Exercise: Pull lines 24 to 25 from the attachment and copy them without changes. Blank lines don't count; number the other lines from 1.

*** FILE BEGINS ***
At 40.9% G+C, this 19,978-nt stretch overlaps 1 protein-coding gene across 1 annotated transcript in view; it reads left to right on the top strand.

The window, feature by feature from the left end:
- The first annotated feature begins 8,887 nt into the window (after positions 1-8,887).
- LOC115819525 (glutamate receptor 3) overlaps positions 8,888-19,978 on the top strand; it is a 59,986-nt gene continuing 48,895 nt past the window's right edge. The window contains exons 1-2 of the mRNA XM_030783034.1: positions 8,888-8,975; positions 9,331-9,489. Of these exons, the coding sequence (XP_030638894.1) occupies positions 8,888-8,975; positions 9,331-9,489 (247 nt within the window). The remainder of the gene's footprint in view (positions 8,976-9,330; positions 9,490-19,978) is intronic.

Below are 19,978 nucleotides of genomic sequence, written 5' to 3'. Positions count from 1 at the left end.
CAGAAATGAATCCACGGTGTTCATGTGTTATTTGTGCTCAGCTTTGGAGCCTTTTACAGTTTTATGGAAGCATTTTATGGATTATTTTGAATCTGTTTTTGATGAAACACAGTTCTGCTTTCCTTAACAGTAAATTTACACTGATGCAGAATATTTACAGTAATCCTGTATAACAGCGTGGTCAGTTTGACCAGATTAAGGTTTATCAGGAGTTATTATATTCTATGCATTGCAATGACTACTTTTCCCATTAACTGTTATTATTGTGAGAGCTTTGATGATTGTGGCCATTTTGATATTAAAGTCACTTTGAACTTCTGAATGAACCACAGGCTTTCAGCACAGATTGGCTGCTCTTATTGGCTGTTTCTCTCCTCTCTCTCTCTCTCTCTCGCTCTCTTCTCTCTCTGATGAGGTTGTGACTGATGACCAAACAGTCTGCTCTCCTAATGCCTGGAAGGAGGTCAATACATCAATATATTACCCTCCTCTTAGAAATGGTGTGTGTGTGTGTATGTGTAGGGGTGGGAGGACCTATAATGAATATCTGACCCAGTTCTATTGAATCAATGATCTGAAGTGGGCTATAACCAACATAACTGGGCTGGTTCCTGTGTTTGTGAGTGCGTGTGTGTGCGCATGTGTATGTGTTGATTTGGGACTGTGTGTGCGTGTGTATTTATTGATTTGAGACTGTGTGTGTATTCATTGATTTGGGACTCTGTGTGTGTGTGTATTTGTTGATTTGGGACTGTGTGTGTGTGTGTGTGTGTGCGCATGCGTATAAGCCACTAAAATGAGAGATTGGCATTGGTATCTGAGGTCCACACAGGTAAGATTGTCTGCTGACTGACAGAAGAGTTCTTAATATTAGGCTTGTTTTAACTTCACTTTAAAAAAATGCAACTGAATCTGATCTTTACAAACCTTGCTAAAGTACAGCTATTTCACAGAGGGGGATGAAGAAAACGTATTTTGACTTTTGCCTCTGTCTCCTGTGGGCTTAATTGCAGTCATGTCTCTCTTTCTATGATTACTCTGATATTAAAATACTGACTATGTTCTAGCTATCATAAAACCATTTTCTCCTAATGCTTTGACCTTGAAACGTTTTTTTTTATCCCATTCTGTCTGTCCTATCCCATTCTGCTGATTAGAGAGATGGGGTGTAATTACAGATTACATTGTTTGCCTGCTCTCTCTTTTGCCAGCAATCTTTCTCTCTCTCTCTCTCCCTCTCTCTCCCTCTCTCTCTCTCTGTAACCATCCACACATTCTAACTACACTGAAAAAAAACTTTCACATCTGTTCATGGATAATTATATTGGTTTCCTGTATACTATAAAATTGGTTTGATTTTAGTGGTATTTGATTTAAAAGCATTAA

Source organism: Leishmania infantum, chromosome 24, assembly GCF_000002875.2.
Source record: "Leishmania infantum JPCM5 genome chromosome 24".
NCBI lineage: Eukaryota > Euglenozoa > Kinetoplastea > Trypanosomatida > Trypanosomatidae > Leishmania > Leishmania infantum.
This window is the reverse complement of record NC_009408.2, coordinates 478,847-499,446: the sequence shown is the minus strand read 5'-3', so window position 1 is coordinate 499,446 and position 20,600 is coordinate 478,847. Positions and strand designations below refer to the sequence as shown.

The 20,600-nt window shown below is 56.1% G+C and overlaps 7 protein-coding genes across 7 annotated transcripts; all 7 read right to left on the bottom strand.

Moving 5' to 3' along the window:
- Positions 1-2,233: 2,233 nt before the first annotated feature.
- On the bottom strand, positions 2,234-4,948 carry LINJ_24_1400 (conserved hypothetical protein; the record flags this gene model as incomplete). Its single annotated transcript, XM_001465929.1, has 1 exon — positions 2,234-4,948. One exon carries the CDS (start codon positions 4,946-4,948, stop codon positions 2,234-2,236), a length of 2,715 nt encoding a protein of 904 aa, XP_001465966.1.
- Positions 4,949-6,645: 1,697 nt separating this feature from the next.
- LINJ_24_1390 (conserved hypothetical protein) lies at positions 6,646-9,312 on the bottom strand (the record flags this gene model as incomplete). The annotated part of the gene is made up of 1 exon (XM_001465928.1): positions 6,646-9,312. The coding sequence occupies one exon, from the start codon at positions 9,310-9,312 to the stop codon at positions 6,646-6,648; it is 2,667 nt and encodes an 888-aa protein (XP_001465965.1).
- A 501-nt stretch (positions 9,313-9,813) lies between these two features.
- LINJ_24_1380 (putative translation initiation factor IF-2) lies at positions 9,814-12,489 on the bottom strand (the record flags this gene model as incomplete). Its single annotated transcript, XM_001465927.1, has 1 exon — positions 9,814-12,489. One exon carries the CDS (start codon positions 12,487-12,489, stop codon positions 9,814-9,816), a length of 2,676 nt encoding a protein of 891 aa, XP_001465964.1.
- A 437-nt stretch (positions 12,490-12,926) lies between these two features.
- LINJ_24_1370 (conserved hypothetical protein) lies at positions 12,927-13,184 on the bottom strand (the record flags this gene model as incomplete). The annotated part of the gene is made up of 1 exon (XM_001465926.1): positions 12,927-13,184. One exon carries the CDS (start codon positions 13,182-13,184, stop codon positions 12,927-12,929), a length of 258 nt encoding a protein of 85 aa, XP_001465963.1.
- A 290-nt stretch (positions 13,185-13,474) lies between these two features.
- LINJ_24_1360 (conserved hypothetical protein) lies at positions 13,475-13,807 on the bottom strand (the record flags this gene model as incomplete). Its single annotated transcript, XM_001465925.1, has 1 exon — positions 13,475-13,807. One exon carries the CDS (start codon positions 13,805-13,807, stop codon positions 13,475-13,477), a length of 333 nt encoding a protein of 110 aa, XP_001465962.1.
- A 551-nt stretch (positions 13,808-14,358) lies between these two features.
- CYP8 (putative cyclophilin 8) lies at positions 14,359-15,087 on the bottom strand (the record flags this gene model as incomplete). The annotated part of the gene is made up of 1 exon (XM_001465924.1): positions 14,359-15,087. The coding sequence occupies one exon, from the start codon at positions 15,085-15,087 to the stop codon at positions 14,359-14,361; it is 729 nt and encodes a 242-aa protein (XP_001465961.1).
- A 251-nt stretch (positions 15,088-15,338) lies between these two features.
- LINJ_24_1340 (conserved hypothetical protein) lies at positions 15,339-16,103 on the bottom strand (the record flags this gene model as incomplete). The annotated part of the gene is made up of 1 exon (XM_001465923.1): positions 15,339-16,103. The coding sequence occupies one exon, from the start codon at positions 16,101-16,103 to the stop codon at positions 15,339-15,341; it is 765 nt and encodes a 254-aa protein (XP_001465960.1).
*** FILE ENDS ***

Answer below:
- CYP8 (putative cyclophilin 8) lies at positions 14,359-15,087 on the bottom strand (the record flags this gene model as incomplete). The annotated part of the gene is made up of 1 exon (XM_001465924.1): positions 14,359-15,087. The coding sequence occupies one exon, from the start codon at positions 15,085-15,087 to the stop codon at positions 14,359-14,361; it is 729 nt and encodes a 242-aa protein (XP_001465961.1).
- A 251-nt stretch (positions 15,088-15,338) lies between these two features.